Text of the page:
The Dreams

Lin Guan Ming / 2012 / 3’55’’, 9’19’’

The Dreamsmade by artist Lin Guan-Ming breaks the linear ways of seeing and stars his father (an actor) as the protagonist. The distance of gaze is made to portrait the image of “father” in his actual situation script. When “father” is no longer a timeliness spokesperson or foil, the unreal character he plays seems to make these moving images appear timeproof failing and redundant. What moving image means to artists always gets exposed under these “failure” and “redundance”. Therefore, by the depiction of “father”, artist frees himself from the “pronoun” position, and pours out “himself” honestly.

Lin Guan-Ming

Born in Taipei Taiwan in 1981, Lin graduated with a M.F.A. from the Graduate Institute of Arts and Technology, Taipei National University of the Arts. Lin has been dedicated to video art and regards video as the imagination and contemplation of “time” observation. Attempting to recollect the possible remaining “memory” of videos from the current age where videos are produced in excess. After his showing at the 2004 Media Cramp, Co4 Taiwan Avant-garde DocumentaⅡ, he has since then exhibited at many local and international exhibitions, including in Beijing, Shanghai, Hong Kong, Paris, Fukuoka, and U.S.A. In 2008, he presented his solo exhibition Silence Attacks at the Museum of Contemporary Art Taipei, and also received the Taipei Arts Award in the same year. His art is collected by National Taiwan Museum of Fine Arts.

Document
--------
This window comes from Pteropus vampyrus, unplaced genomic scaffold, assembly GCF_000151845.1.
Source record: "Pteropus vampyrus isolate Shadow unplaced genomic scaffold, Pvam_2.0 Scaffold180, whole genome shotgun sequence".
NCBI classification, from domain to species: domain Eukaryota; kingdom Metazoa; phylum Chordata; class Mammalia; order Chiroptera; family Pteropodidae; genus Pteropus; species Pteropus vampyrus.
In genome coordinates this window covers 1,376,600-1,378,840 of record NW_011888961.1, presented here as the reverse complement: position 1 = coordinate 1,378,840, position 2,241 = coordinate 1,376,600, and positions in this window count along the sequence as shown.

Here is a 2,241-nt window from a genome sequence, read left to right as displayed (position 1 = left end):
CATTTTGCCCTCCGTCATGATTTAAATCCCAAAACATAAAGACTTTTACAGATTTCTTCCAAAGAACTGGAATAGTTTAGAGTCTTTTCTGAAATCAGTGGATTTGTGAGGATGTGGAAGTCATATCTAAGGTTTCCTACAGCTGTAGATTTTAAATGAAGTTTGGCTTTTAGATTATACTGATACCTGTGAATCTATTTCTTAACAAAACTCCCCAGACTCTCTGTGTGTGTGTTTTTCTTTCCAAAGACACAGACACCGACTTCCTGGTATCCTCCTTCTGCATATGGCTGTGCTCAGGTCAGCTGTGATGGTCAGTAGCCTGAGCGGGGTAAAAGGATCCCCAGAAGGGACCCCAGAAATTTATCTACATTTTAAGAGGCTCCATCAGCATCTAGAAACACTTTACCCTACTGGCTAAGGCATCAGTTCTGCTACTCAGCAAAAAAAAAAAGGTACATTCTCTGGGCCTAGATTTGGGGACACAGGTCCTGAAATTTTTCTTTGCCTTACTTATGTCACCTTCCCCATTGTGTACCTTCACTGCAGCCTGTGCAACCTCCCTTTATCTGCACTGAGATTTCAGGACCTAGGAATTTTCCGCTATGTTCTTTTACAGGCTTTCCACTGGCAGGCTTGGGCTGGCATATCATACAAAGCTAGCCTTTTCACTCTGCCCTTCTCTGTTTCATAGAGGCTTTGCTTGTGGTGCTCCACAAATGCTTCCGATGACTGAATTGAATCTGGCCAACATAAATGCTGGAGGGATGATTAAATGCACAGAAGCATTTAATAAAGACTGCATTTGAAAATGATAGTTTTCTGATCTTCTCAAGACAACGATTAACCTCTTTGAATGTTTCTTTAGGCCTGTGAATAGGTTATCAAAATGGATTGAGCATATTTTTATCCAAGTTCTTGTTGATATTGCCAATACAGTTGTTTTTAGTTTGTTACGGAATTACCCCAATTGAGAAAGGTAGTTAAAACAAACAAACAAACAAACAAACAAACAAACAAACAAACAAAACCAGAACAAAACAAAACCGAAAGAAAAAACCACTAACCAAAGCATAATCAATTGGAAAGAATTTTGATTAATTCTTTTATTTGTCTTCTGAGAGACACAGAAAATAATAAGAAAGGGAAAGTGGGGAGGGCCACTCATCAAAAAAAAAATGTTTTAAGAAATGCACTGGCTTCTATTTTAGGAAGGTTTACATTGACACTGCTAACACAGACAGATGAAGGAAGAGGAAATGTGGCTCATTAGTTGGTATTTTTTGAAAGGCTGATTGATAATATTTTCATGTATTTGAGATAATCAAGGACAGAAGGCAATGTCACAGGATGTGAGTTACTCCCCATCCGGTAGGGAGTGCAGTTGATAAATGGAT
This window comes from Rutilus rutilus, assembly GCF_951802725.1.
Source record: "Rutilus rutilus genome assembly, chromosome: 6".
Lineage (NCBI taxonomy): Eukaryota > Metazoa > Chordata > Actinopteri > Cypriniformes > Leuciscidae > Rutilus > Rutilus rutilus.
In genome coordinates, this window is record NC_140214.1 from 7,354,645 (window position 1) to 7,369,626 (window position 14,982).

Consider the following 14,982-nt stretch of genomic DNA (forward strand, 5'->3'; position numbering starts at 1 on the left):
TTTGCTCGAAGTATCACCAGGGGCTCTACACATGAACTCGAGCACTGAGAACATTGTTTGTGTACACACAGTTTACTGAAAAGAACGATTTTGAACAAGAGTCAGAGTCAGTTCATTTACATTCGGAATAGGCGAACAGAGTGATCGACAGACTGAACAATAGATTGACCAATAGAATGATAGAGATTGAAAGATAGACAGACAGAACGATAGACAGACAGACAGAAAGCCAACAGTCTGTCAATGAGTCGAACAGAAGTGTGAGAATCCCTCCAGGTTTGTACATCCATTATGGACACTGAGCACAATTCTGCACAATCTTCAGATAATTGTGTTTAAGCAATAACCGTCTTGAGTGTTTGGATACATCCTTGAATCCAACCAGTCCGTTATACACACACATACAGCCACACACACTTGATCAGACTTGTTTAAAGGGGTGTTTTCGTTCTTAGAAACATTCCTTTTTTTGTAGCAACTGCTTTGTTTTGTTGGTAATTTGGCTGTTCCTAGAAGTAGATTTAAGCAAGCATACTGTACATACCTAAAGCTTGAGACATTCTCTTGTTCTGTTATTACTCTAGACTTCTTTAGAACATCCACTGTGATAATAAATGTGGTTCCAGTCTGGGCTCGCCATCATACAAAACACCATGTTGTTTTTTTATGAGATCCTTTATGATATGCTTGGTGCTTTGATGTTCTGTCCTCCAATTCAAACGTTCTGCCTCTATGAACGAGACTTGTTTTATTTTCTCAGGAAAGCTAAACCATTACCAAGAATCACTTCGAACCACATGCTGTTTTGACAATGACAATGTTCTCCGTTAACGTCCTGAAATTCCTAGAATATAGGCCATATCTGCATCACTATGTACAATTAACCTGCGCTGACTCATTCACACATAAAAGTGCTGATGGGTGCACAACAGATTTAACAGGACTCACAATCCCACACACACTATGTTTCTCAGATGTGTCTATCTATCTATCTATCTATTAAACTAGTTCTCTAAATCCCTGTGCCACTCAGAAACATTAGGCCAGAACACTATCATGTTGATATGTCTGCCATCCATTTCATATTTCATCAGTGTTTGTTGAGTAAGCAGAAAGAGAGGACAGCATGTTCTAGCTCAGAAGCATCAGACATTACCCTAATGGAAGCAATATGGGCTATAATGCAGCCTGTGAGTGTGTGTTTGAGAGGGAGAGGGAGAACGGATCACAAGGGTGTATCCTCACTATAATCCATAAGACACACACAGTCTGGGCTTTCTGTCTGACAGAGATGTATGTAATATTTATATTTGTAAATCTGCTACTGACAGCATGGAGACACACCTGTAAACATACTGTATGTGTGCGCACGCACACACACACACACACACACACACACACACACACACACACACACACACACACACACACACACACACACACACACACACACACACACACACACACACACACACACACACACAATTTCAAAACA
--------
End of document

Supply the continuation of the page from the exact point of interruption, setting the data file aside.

Pak Tai Foto

Au Sow Yee / 2015 / 19’14’’